Williams Seed Grant Funds Virtual Keyboard Research

Siva Krishna Kakula and Zachary GaravetBy Karen Johnson, ICC Communications Director

What if an everyday surface, like a table, could be transformed into a rich, interactive surface that can remotely operate things like computers, entertainment systems, and home appliances?

That’s what Michigan Tech Institute of Computing and Cybersystems (ICC) researchers Keith Vertanen and Scott Kuhl set out to do with a $44K seed grant from Electrical and Computer Engineering alumnus Paul Williams ’61.

Vertanen, assistant professor of computer science, and Kuhl, associate professor of computer science, are members of the ICC’s Center for Human-Centered Computing, which integrates art, people, design, technology, and human experience in the research of multiple areas of human-centered computing. They were assisted in this research by PhD candidate Siva Krishna Kakula, Computer Science, and undergraduate Zachary Garavet, Computer Engineering.

The team’s research goals were threefold: to create machine learning models that can precisely locate a user’s taps on a surface using only an array of inexpensive surface microphones; demonstrate the feasibility and precision of the models by developing a virtual keyboard interface on an ordinary wooden table; and conduct user studies to validate the system’s usability and performance.

The researchers are working on a related technical conference paper to present to their peers. Their outcomes included a prototype virtual keyboard that supports typing at rates comparable to a touchscreen device; possibly the first-ever acoustic sensing algorithm that infers a continuous two-dimensional tap location; and novel statistical models that quickly adapt to individual users and varied input surfaces.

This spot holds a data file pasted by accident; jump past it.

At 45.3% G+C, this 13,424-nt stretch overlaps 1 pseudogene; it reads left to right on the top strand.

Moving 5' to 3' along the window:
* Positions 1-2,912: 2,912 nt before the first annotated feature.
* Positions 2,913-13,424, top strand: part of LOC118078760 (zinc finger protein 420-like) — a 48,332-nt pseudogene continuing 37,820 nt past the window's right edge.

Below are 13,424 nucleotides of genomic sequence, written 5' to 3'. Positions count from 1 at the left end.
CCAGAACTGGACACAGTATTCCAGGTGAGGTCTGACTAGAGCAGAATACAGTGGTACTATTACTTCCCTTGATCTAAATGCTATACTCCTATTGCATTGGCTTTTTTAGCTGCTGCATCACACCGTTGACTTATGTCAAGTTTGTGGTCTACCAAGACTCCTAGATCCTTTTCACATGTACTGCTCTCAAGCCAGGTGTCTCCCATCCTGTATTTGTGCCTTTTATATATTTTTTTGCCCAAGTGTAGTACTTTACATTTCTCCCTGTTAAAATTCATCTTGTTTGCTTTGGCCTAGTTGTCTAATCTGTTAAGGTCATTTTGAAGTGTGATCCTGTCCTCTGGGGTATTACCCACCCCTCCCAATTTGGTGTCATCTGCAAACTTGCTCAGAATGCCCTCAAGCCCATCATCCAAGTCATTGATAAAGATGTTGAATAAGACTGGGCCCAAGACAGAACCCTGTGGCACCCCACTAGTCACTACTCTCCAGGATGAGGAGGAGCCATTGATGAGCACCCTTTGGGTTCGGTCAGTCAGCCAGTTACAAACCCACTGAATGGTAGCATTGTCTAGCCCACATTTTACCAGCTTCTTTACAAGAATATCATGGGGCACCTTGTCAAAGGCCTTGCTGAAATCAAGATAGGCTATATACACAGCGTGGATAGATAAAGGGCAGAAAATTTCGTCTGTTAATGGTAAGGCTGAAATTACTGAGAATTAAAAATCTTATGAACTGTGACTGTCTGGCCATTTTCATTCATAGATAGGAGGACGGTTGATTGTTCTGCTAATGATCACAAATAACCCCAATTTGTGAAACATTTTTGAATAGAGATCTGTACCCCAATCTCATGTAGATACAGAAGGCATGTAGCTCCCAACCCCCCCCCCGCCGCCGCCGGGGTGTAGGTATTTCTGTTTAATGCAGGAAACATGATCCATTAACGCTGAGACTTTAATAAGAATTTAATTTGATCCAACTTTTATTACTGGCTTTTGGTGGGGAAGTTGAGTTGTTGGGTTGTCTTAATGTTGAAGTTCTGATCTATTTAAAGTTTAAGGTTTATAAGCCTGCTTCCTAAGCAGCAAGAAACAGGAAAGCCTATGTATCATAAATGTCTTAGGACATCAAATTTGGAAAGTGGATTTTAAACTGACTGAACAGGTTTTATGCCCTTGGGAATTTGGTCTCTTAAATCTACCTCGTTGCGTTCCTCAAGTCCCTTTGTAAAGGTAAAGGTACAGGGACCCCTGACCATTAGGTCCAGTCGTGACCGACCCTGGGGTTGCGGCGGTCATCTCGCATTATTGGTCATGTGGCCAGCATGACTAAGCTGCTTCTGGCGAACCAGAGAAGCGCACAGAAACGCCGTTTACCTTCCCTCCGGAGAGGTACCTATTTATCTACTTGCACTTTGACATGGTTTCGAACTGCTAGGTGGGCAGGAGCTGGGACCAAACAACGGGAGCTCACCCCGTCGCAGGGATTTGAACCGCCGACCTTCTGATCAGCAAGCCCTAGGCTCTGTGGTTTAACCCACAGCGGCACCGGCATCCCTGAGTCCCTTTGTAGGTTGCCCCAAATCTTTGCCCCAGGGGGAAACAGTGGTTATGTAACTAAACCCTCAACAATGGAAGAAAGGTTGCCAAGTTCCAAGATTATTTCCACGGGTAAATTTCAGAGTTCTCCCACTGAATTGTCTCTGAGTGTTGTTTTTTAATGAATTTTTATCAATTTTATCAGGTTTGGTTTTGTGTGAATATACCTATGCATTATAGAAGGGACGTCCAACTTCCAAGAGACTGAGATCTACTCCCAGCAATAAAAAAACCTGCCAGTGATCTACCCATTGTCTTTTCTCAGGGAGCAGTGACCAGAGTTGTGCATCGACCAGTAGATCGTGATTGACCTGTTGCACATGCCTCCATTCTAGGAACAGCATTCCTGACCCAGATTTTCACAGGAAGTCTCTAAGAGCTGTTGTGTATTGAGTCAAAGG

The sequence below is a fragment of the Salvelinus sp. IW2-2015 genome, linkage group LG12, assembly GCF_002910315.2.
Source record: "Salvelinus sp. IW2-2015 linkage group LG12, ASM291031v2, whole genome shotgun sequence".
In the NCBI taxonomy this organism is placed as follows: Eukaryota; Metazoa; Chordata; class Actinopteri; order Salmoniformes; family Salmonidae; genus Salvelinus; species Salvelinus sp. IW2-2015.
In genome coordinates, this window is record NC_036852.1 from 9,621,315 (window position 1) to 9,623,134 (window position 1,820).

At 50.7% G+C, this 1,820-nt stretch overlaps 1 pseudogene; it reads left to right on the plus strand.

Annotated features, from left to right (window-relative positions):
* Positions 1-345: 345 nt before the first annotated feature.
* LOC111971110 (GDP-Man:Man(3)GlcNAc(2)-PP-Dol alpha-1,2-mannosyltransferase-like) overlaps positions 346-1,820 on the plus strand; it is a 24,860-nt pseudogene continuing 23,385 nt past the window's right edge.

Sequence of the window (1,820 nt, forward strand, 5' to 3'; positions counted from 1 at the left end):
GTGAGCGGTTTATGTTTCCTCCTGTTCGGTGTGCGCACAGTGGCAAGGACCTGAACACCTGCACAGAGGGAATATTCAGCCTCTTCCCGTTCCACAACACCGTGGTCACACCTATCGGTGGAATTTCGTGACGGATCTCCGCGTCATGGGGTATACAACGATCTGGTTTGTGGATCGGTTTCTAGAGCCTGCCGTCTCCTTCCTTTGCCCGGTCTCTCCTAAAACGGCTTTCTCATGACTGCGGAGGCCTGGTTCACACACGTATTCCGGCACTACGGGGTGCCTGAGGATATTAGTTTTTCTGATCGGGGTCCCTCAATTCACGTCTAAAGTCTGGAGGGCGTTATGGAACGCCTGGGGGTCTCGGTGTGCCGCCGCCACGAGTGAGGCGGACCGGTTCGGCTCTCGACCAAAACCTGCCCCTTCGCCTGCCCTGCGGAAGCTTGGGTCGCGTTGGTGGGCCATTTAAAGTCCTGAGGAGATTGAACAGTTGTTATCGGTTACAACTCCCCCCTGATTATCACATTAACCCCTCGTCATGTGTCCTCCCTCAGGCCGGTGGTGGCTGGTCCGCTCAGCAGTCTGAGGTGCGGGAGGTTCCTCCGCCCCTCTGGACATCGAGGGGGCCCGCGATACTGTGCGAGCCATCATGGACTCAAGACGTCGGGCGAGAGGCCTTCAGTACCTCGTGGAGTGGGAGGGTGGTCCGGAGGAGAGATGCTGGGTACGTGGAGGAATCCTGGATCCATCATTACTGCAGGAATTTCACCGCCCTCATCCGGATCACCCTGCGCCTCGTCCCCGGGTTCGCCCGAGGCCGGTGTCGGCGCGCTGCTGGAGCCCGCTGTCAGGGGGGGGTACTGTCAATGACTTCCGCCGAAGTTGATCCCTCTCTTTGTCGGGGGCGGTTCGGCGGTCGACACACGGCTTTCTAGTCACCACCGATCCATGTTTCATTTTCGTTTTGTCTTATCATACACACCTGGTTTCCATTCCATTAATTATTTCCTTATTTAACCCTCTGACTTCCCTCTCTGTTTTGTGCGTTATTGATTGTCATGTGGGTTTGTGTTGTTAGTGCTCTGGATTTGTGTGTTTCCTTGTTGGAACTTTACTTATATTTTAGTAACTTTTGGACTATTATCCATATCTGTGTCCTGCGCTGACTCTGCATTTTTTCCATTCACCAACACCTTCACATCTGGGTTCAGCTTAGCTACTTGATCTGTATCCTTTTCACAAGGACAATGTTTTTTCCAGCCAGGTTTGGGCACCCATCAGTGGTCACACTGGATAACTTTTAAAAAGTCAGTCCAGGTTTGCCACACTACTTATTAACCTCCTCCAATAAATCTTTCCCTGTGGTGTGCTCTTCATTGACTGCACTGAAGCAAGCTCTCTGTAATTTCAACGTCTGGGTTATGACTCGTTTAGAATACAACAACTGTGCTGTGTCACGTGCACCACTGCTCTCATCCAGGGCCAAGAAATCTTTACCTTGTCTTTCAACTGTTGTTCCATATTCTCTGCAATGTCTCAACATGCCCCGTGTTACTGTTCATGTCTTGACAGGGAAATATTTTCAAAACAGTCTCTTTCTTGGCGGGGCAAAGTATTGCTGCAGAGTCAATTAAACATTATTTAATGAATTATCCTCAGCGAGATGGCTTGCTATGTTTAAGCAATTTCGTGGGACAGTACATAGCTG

Further, their results, hardware, and data sets can be applied to future collaborative work, and were used in the researchers’ $500K National Science Foundation proposal, “Text Interaction in Virtual and Augmented Environments,” which is under review.

Future applications of the research include enriched interactions in Virtual Reality (VR) and Augmented Reality (AR), compared to existing vision-only based sensing; and on-body interaction, like using your palm as an input surface.

Vertanen and Kuhl plan to continue this research, working to improve the accuracy of tap location inference, build richer interactions like swiping or tapping with multiple fingers, develop wireless sensor pods that can be quickly and easily deployed on any flat surface, and explore the display of virtual visual content on surfaces via Augmented Reality smartglasses.

View a video about this research at https://youtu.be/sF7aeXMfsIQ. Download a summary of the research from the ICC website at icc.mtu.edu/downloads.

Seed grant donor Paul Williams is also the benefactor of the Paul and Susan Williams Center for Computer Systems Research, located on the fifth floor of the Electrical Energy Resources Center. The 10,000-square-foot, high-performance computing center—the home of the ICC—was established to foster close collaboration among researchers across multiple disciplines at Michigan Tech